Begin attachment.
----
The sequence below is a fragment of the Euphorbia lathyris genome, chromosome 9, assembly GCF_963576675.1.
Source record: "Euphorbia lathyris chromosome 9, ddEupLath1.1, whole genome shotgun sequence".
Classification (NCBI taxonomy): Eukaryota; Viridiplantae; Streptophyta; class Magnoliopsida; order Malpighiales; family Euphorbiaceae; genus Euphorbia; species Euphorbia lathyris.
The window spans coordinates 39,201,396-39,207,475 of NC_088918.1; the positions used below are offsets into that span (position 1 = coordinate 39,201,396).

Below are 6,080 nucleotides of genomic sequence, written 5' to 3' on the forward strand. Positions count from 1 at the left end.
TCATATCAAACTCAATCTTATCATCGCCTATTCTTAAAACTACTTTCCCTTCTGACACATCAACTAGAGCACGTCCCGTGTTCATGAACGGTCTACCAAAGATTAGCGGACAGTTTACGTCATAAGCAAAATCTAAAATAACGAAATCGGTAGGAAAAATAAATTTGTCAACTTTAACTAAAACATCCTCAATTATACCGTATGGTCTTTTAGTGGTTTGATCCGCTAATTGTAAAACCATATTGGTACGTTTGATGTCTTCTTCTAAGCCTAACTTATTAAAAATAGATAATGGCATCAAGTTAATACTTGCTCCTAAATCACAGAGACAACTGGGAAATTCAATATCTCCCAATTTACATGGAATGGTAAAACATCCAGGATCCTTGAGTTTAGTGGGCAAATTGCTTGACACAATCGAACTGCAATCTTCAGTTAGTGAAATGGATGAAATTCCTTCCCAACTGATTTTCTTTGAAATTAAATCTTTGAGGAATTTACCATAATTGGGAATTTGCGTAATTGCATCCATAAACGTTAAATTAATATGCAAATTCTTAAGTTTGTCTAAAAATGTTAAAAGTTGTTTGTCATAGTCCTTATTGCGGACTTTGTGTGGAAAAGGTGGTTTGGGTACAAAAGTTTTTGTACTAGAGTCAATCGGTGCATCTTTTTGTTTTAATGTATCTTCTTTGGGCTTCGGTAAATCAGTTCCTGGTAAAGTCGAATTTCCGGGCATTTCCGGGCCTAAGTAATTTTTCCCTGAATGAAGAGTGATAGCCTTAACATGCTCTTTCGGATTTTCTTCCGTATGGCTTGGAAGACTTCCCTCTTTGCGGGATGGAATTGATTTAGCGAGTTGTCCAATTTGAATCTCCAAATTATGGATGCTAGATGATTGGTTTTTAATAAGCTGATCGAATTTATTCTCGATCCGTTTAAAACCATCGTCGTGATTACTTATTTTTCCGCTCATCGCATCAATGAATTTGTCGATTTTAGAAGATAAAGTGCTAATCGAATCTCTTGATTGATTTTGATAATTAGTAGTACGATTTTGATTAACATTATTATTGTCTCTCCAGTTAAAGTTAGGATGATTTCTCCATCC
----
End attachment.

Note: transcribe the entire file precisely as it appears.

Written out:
The sequence below is a fragment of the Euphorbia lathyris genome, chromosome 9, assembly GCF_963576675.1.
Source record: "Euphorbia lathyris chromosome 9, ddEupLath1.1, whole genome shotgun sequence".
Classification (NCBI taxonomy): Eukaryota; Viridiplantae; Streptophyta; class Magnoliopsida; order Malpighiales; family Euphorbiaceae; genus Euphorbia; species Euphorbia lathyris.
The window spans coordinates 39,201,396-39,207,475 of NC_088918.1; the positions used below are offsets into that span (position 1 = coordinate 39,201,396).

Below are 6,080 nucleotides of genomic sequence, written 5' to 3' on the forward strand. Positions count from 1 at the left end.
TCATATCAAACTCAATCTTATCATCGCCTATTCTTAAAACTACTTTCCCTTCTGACACATCAACTAGAGCACGTCCCGTGTTCATGAACGGTCTACCAAAGATTAGCGGACAGTTTACGTCATAAGCAAAATCTAAAATAACGAAATCGGTAGGAAAAATAAATTTGTCAACTTTAACTAAAACATCCTCAATTATACCGTATGGTCTTTTAGTGGTTTGATCCGCTAATTGTAAAACCATATTGGTACGTTTGATGTCTTCTTCTAAGCCTAACTTATTAAAAATAGATAATGGCATCAAGTTAATACTTGCTCCTAAATCACAGAGACAACTGGGAAATTCAATATCTCCCAATTTACATGGAATGGTAAAACATCCAGGATCCTTGAGTTTAGTGGGCAAATTGCTTGACACAATCGAACTGCAATCTTCAGTTAGTGAAATGGATGAAATTCCTTCCCAACTGATTTTCTTTGAAATTAAATCTTTGAGGAATTTACCATAATTGGGAATTTGCGTAATTGCATCCATAAACGTTAAATTAATATGCAAATTCTTAAGTTTGTCTAAAAATGTTAAAAGTTGTTTGTCATAGTCCTTATTGCGGACTTTGTGTGGAAAAGGTGGTTTGGGTACAAAAGTTTTTGTACTAGAGTCAATCGGTGCATCTTTTTGTTTTAATGTATCTTCTTTGGGCTTCGGTAAATCAGTTCCTGGTAAAGTCGAATTTCCGGGCATTTCCGGGCCTAAGTAATTTTTCCCTGAATGAAGAGTGATAGCCTTAACATGCTCTTTCGGATTTTCTTCCGTATGGCTTGGAAGACTTCCCTCTTTGCGGGATGGAATTGATTTAGCGAGTTGTCCAATTTGAATCTCCAAATTATGGATGCTAGATGATTGGTTTTTAATAAGCTGATCGAATTTATTCTCGATCCGTTTAAAACCATCGTCGTGATTACTTATTTTTCCGCTCATCGCATCAATGAATTTGTCGATTTTAGAAGATAAAGTGCTAATCGAATCTCTTGATTGATTTTGATAATTAGTAGTACGATTTTGATTAACATTATTATTGTCTCTCCAGTTAAAGTTAGGATGATTTCTCCATCC